"Married!" This time Janie did gasp. She hardly knew whether to be angry or to laugh, so she gasped, and rose, and stood looking down at Mr. Harding. "You mean you hunted me up to tell me—ask me—to marry you—after all that's—"

"Why, sure!" Mr. Harding also stood up. Apparently he failed to interpret the strangled quality of Janie's voice. He smiled. One might say he smirked. Almost it seemed that he preened himself before her. "I always was fond of you, Janie—you know that, even if I did make a mistake; so if you'll just wait—"

"Wait?" Janie repeated the word, but in a way that gave Mr. Harding pause. She paused until he stood eying her in a less self-confident fashion before she went on: "Listen, Reggie! I could wait from now until doomsday, and I wouldn't marry you then—not if you were the last man on earth!"

"But, Janie," Mr. Harding protested, "I thought you'd understand me. I thought—"

Janie cut him short.

"I know you did. I know what you thought. You thought I'd be delighted; but you're all wrong about that, even if you're right about my understanding you. I understand that you're a quitter. You quit with me, and you want to quit with Helen; but I made a lucky escape, and I'm glad of it. You and Helen really did me a favor, and I can't marry you after you're divorced, or ever, because, you see, I'm engaged."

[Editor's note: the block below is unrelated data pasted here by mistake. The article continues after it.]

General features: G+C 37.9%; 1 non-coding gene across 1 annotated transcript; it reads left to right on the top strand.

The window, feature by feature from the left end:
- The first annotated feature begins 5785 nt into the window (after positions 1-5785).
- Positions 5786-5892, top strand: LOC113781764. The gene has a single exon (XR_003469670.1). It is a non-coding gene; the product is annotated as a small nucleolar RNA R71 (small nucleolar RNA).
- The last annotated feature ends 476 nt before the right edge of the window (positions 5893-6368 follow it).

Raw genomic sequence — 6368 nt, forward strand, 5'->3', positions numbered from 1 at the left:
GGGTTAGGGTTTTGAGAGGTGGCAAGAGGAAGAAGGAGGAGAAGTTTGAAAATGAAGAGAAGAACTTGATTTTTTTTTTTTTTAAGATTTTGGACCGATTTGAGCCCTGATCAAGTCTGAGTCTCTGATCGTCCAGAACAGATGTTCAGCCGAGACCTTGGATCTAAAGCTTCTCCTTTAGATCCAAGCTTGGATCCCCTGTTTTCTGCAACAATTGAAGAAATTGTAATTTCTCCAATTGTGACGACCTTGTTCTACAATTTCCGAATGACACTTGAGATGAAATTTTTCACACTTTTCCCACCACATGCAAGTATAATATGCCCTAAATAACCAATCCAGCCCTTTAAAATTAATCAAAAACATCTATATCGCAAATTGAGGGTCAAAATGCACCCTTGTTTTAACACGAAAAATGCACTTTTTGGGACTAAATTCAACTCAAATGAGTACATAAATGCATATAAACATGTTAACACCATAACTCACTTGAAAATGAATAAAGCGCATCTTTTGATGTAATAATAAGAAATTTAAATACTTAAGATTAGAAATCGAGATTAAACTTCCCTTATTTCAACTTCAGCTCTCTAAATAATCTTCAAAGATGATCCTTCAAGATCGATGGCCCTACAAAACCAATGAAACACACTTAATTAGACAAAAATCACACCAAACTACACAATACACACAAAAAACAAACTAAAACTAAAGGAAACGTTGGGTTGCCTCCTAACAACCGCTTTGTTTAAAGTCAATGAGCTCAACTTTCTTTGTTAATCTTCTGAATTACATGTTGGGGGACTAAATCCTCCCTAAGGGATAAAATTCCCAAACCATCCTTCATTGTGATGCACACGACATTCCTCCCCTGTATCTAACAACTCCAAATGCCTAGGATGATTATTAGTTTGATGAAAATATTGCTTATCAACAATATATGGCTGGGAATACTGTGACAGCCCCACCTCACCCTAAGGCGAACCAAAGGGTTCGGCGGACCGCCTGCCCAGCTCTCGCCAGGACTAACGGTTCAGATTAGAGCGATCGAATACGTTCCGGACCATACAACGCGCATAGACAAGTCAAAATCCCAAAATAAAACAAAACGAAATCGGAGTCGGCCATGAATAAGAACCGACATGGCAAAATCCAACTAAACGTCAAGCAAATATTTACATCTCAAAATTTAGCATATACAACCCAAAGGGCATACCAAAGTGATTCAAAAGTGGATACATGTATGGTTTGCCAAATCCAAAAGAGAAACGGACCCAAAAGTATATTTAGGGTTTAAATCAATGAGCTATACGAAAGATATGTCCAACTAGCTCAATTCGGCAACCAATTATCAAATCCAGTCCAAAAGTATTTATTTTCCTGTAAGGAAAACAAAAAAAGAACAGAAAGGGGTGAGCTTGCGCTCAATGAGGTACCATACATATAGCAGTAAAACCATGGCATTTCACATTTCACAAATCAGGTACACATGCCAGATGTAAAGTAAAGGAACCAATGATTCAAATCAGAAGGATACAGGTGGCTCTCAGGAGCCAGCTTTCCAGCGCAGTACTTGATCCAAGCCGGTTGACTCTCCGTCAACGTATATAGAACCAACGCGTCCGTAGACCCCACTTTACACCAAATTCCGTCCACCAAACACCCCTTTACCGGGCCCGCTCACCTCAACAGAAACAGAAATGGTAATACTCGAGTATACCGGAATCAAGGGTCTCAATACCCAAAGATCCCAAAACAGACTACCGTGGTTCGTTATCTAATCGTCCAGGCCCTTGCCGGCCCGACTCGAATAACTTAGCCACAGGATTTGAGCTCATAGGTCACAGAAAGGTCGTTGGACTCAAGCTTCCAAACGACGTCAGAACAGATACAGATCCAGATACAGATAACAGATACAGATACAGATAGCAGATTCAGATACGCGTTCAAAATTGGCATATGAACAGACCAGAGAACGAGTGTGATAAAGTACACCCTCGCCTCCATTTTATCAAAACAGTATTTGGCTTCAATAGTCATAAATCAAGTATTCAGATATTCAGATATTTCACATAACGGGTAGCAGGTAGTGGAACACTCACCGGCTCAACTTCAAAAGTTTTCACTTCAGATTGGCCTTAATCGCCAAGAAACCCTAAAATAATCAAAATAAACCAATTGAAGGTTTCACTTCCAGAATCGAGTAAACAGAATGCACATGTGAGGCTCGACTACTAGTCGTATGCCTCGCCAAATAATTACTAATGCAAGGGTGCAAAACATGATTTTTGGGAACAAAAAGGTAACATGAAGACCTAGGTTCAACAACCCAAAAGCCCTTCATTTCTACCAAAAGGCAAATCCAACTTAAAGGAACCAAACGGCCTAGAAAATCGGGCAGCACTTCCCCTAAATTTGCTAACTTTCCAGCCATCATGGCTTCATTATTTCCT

"You mean there's—somebody else?" Mr. Harding stammered.

"Yes. Does it surprise you?"

There was a twinkle of amusement, almost of malice, in Janie's blue eyes; but Mr. Harding sighed. All at once his voice, his expression, his entire bearing, became disconsolate.

"No," he said. "No, nothing surprises me, Janie—not now, I guess. It's just—just another illustration of the inconsistency—the injustice of—your sex. You introduce me to her—fling temptation into my path—and then, when I stumble, you won't give me a chance to—to—"

Janie Garns lost her temper.

"I'll give you just about a minute to take yourself away from here," she interrupted, "and then—I'll call a cop!"

For a moment Reggie studied her face, and then, as one who wakes from a dream to a stern reality, he sighed again and walked off.

Janie watched him fade out of her life, and walked home and telephoned Joe Berry.

"Oh, Joe dear!" she said, when he answered. "I just wanted to tell you that I've decided to buy the rose-colored rug!"


Roy Glashan's Library
Non sibi sed omnibus
Go to Home Page
This work is out of copyright in countries with a copyright
period of 70 years or less, after the year of the author's death.
If it is under copyright in your country of residence,
do not download or redistribute this file.
Original content added by RGL (e.g., introductions, notes,
RGL covers) is proprietary and protected by copyright.